Reporters on the Job

VISITING A LADY MONK: As a British journalist, Simon Montlake initially thought there would be parallels between the story about a female monk in Thailand (page 7), and the furor over the ordination of women as bishops in the Anglican church more than decade ago. "There were some parallels but the context is different in Thailand. It's not a crisis, it's not the same," he says.

Still, he found meeting the only female head of a Buddhist temple in Thailand "fascinating." "She's the third generation of women in her family to choose this path. She is a mother of two and was a theology scholar before becoming a Buddhist monk. Because her mother and grandmother also were monks, she was familiar with the challenges.

"As a Western journalist, it was tempting to paint her as this lone figure fighting for freedom against a conservative male institution, but she didn't characterize it that way. She said her discussions with the Buddhist elders on the ordination of women were 'full of kindness.' "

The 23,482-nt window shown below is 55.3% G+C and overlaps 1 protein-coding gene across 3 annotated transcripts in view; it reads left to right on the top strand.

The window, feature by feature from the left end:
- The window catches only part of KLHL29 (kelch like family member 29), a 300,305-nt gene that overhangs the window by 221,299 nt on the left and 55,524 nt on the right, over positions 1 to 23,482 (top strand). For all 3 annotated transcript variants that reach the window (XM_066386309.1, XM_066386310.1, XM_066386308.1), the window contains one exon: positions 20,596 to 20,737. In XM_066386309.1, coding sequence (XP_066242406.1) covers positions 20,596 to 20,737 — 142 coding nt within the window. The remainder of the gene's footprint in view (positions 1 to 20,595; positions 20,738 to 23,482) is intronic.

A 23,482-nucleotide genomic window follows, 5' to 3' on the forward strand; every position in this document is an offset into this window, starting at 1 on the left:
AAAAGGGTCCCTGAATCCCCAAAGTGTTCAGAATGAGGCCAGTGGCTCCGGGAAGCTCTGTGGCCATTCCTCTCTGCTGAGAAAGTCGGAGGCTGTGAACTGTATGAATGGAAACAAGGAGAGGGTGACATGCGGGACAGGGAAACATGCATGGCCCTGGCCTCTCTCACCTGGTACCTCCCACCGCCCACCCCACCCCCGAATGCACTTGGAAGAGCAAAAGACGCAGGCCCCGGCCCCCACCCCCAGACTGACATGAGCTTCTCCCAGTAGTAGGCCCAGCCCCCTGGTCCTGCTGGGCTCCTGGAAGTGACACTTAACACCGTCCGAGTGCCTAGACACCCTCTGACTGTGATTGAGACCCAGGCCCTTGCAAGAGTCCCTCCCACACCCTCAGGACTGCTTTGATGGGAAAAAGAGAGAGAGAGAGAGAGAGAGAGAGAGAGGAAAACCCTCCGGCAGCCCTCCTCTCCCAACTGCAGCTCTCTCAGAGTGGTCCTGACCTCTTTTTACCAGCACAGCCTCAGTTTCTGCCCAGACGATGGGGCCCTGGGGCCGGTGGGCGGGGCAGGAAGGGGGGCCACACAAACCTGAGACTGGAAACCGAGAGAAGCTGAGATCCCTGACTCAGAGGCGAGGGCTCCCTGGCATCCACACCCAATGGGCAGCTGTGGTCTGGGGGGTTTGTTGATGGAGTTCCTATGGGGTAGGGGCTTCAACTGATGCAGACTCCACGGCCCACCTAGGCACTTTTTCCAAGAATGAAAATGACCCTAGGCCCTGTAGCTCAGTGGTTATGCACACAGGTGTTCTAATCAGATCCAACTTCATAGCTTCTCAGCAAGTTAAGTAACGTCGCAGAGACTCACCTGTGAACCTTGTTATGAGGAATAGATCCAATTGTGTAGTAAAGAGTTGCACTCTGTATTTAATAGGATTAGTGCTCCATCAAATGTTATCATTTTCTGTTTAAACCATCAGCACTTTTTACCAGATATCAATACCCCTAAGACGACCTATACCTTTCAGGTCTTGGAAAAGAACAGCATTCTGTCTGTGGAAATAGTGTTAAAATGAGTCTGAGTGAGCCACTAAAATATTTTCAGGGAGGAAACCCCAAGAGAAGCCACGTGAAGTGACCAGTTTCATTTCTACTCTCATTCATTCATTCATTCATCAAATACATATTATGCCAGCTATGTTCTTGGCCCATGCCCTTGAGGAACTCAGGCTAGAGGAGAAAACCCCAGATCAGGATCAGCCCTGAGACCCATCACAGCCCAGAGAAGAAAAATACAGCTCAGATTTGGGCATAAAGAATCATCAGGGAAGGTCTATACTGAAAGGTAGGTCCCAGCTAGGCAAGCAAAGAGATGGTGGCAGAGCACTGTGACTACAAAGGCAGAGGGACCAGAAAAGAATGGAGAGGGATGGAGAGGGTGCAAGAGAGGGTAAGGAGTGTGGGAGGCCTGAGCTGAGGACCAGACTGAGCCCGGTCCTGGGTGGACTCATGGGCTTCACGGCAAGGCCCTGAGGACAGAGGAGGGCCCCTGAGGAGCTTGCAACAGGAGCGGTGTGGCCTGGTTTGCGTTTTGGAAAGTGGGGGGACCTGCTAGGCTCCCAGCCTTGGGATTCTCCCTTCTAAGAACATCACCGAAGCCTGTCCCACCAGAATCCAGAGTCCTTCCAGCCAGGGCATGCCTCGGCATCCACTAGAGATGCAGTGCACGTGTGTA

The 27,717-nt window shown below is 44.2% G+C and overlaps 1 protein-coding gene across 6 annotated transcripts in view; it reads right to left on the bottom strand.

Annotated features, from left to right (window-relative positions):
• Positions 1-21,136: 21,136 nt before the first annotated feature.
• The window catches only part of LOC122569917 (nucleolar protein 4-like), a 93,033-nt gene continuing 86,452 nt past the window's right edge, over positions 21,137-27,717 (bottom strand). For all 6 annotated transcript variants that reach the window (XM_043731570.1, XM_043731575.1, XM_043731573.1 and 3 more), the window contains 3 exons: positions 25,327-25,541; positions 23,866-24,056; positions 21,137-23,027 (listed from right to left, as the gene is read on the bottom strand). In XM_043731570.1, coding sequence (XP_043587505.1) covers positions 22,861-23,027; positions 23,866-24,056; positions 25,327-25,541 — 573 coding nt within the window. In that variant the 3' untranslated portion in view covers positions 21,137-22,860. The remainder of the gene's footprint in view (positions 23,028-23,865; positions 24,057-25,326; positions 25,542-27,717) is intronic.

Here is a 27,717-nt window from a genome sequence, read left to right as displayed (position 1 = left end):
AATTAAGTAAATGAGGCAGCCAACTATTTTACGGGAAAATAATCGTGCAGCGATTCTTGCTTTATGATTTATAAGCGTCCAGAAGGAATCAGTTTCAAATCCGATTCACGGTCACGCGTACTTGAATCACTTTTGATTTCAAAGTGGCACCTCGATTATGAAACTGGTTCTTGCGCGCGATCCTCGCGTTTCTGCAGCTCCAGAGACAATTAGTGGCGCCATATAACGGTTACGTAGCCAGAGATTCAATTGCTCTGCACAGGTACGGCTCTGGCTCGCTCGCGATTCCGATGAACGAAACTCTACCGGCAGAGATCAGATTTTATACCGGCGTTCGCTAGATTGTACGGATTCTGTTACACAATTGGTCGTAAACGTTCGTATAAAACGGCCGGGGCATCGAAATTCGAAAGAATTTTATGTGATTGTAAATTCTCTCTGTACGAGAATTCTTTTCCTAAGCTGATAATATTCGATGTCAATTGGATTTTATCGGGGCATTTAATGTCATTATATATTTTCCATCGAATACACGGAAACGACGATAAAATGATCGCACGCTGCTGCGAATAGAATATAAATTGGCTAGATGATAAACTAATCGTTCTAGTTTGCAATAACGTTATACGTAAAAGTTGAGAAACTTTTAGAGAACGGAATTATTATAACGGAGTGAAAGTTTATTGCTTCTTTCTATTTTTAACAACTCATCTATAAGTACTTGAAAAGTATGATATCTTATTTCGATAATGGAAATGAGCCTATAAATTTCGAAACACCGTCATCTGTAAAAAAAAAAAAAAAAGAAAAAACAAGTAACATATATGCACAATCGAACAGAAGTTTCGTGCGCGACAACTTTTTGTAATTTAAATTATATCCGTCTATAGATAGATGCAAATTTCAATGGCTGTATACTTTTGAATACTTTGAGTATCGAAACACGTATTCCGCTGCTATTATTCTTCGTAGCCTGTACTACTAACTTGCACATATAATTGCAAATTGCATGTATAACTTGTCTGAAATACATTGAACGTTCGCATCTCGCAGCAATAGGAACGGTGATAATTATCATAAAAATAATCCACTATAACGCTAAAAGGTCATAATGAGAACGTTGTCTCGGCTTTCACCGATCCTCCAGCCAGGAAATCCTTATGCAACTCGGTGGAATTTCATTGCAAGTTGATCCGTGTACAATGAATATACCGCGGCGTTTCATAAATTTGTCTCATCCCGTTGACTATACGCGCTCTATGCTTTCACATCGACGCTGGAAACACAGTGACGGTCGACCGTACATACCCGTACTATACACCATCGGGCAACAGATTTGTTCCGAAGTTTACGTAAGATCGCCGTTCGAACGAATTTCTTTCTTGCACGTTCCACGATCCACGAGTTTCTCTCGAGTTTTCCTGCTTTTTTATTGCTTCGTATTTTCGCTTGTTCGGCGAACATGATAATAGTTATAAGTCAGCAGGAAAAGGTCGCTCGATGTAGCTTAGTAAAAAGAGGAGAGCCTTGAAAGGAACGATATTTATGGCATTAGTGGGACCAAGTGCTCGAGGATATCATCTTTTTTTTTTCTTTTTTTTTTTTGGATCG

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SECURITY FIRST: With nearly 30 years of dictatorship peeling away, stories abound in Baghdad these days (page 1), says correspondent Scott Peterson. But getting to the stories is getting harder. American troops now occupy the Palestine Hotel, where Scott and many other journalists live. A few days ago, US forces loosely controlled entrances. Then, they put down razor-wire at the entrances; a day later journalists at the hotel could enter and exit only at certain points. By Wednesday, the perimeter had extended 100 yards in every direction, causing chaos - and hours of delay - as journalists tried to find their Iraqi interpreters and drivers.

"Now we all have to line up for pat-down searches, and enter the entire complex at only one point," Scott says. He understands why the troops moved in; the Palestine Hotel wasn't looted. But "I wish the security procedures for reporters weren't so time-consuming."

David Clark Scott
World editor

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